Educating to Transform

Image: Instituto Criança é Vida

This month we commemorate Teacher’s Day (October 15), and our highlight is on educators who dedicate their lives to teaching the most diverse subjects to millions of students all over Brazil. Education for health is one of these subjects. It is thanks to the work of over 1,500 educators, who participate every year in our certification courses that we were able to transmit more information and knowledge to children, adolescents and their families. We work together with these professionals to ensure that an increasing number of people are able to write their life stories with higher quality.

As important action certified instructors from the Criança é Vida (Child is Life) Institute and essential for the development of any country, Brazil’s teachers, besides teaching, also have to overcome many problems. According to data released by the  Lemman Foundation, a large number of the 2.2 million teachers still lack appropriate education for the subject they teach – only 56% of math teachers for the final years of elementary school are adequately prepared in this area, in other words, a little over half.

Image: Instituto Criança é Vida

An initiative to ensure better qualifications is the teachers’ certification course program launched by the Ministry of Education (MEC) in October. In addition to facilitating professionals’ access to new courses, the program aims to offer 80,000 scholarships so that teacher certification students can take supervised internships in schools even before graduating. Teachers who have already completed their undergraduate degrees will be able to take a second teacher certification course with scholarships from the ProUni (a Ministry of Education program that offers scholarships to private institutions of higher education), without the need to qualify based on income.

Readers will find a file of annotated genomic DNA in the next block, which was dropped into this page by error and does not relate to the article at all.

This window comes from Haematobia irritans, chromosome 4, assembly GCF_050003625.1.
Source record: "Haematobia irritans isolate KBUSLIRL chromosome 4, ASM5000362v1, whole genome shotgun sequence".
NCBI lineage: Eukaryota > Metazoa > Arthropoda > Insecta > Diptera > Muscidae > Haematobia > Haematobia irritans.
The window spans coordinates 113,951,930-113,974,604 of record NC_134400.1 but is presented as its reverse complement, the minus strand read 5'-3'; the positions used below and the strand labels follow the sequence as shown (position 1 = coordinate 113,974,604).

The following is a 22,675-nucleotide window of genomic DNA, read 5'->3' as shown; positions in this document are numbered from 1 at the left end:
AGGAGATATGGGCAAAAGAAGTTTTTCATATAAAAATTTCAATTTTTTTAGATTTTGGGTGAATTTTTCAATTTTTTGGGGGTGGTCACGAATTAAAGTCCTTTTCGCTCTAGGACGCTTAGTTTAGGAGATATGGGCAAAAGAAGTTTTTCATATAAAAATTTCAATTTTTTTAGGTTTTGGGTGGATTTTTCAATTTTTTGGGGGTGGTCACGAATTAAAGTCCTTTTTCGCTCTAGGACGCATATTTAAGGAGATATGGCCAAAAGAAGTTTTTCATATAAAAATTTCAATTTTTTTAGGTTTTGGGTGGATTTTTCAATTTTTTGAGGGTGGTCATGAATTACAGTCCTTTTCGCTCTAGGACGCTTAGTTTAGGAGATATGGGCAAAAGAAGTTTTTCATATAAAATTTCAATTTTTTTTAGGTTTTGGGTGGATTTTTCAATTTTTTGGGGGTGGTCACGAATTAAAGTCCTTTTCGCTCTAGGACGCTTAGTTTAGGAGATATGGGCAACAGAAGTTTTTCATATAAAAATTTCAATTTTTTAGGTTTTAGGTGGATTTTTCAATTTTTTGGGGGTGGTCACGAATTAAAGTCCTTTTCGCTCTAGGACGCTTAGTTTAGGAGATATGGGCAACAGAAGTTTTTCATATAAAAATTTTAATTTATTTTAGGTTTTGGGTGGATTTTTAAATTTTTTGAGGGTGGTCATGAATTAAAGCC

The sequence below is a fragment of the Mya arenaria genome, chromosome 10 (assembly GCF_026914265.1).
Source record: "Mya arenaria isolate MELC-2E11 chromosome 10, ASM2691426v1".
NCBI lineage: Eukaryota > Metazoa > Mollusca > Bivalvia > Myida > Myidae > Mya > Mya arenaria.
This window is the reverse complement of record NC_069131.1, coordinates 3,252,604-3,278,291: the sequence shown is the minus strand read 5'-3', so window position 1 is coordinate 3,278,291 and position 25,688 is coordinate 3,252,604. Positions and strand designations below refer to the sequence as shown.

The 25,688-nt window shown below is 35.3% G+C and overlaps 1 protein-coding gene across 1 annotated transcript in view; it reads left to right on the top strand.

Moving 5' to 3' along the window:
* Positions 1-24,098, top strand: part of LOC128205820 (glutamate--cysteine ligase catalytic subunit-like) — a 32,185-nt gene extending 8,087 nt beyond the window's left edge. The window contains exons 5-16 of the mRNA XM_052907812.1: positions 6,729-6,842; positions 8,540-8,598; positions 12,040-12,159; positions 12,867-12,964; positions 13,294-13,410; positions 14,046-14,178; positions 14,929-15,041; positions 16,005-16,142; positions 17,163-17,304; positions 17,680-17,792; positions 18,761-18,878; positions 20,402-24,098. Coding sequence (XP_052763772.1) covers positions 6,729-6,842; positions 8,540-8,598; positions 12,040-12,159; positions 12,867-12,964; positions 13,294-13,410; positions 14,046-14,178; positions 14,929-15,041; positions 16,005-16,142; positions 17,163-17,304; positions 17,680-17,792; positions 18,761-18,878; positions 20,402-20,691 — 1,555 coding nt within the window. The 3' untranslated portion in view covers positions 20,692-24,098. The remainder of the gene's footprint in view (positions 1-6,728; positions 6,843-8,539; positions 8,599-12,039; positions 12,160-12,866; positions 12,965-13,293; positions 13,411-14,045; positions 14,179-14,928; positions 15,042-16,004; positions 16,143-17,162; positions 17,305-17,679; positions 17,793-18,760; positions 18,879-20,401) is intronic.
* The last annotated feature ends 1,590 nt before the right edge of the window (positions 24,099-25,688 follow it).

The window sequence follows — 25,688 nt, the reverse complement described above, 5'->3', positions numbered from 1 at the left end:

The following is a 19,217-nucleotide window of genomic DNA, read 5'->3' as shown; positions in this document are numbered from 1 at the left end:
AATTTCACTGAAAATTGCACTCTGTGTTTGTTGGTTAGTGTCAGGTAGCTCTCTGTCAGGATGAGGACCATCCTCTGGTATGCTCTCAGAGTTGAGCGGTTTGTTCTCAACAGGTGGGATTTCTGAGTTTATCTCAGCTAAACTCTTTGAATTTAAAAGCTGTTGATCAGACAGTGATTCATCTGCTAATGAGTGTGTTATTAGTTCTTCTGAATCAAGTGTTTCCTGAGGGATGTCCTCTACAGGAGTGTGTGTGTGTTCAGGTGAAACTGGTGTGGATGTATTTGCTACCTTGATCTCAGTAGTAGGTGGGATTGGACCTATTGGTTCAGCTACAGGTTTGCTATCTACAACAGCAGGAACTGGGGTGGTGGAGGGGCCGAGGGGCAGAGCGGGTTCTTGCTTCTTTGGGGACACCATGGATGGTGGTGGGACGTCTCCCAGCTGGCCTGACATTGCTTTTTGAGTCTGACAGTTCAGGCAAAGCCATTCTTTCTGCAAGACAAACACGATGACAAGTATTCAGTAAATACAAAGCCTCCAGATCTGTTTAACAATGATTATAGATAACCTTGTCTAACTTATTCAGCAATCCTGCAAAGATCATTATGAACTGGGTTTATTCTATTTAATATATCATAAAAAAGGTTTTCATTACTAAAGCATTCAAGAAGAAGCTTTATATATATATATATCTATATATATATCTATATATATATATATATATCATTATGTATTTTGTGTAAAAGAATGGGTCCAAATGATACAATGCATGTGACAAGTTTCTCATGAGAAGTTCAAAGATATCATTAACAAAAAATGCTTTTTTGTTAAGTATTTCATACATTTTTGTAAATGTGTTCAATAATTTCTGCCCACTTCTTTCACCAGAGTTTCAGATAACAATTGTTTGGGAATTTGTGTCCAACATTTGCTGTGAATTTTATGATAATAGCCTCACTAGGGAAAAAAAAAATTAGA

Children: The Best Investment

If encouraging the higher education of our teachers is important, investing in education of 0-to-6-year-old children is essential to change a country. This is the opinion of economist and Nobel Prize winner James Heckman, who participated in an event on education in early childhood education, in São Paulo in September, organized by VEJA and EXAME magazines. In his set of actions to combat inequality is awareness work with parents with information on the importance of encouraging child development. For Heckman, such initiatives are more efficient than income distribution policies.

Image: Instituto Criança é Vida

Providing information to children, adolescents and families is what educator Clayton Santos does every day. When he was a boy his dream was to be a bus driver or a military officer. Today, he says he was born to be a teacher. His first contact with education was while he was still young, when he acted as a volunteer in a social organization. “There I took courses on recreation and leadership management, which helped me to grow as a person, and I started working in children recreation. I grew to love working with children,” he says. At 32 years of age, with a degree in Pedagogy, Clayton has worked over the last nine years as a social and recreation guidance counsellor at the Castelinho Community Center, which assists 180 children and adolescents aged 12-14 years, in Interlagos, on the south side of São Paulo.